T. Rowe Price: All About Retirement
For mutual fund companies, retirement savings are where it's at. Employers are rapidly doing away with -- or never starting -- traditional pensions, turning to 401(k) and other defined-contribution retirement plans. That means the company and the employee make regular investments, with your retirement benefits contingent on how those investments perform. Analysts at Wachovia Securities estimate that by 2010, the top 200 defined-contribution plans will hold $1.3 trillion, up 40% from today. One company poised to take advantage: T. Rowe Price (symbol TROW), says Wachovia's Douglas Sipkin, who started covering the stock on Friday.
Managing money for individual investors is T. Rowe Price's main business. The Baltimore firm, which goes back to 1937, is named for its founder, Thomas Rowe Price, who is reputed to have invented the no-load fund. The Price firm offers more than 80 stock, bond and money-market funds, many of them popular offerings inside 401(k)s. In fact, Sipkin notes that Price is the largest publicly-traded asset manager within defined-contribution plans. The average Price fund receives a four-star rating from Morningstar, and Price markets itself and its funds as being focused on the long-term, an attractive quality for investors looking out toward retirement.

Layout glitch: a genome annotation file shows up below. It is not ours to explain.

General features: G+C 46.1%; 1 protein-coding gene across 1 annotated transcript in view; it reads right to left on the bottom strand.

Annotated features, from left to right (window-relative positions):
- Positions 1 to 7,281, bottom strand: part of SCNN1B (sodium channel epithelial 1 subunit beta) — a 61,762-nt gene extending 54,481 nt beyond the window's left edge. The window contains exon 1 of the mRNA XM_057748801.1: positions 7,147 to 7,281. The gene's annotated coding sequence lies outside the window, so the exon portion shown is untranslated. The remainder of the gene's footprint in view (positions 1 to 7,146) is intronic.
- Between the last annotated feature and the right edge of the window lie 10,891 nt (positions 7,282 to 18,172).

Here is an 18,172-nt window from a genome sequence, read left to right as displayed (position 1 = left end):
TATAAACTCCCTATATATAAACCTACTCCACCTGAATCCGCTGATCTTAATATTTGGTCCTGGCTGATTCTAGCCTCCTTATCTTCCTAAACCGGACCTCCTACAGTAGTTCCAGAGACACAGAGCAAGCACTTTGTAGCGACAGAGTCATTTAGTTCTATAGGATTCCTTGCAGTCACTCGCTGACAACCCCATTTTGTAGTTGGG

In 2002, Price launched a series of targeted-retirement funds, which divide your money across many funds and cater to people who aren't interested or aren't capable of actively managing retirement savings. They've been a big hit, with the assets up to $10.4 billion at the end of March. Sipkin says that although they represent less than 4% of Price's total assets under management, these particular funds accounted for 17% of Price's cash inflow in the first quarter of 2006.
Overall, Price boasts a whopping $293 billion in assets under management. Its sheer size gives it a notable competitive advantage. Sipkin also likes that T. Rowe Price has one of the strongest balance sheets in its industry, partly because, unlike several competitors, it hasn't paid big prices for acquisitions.
Recently $37, the stock sells for 20 times the average 2006 analyst earnings estimate of $1.85 per share, according to Thomson First Call. That price-earnings ratio is reasonable when you compare it with other investment-management company stocks and to Price's growth record and potential. Sipkin thinks the stock should trade at $43 or $44 before much longer.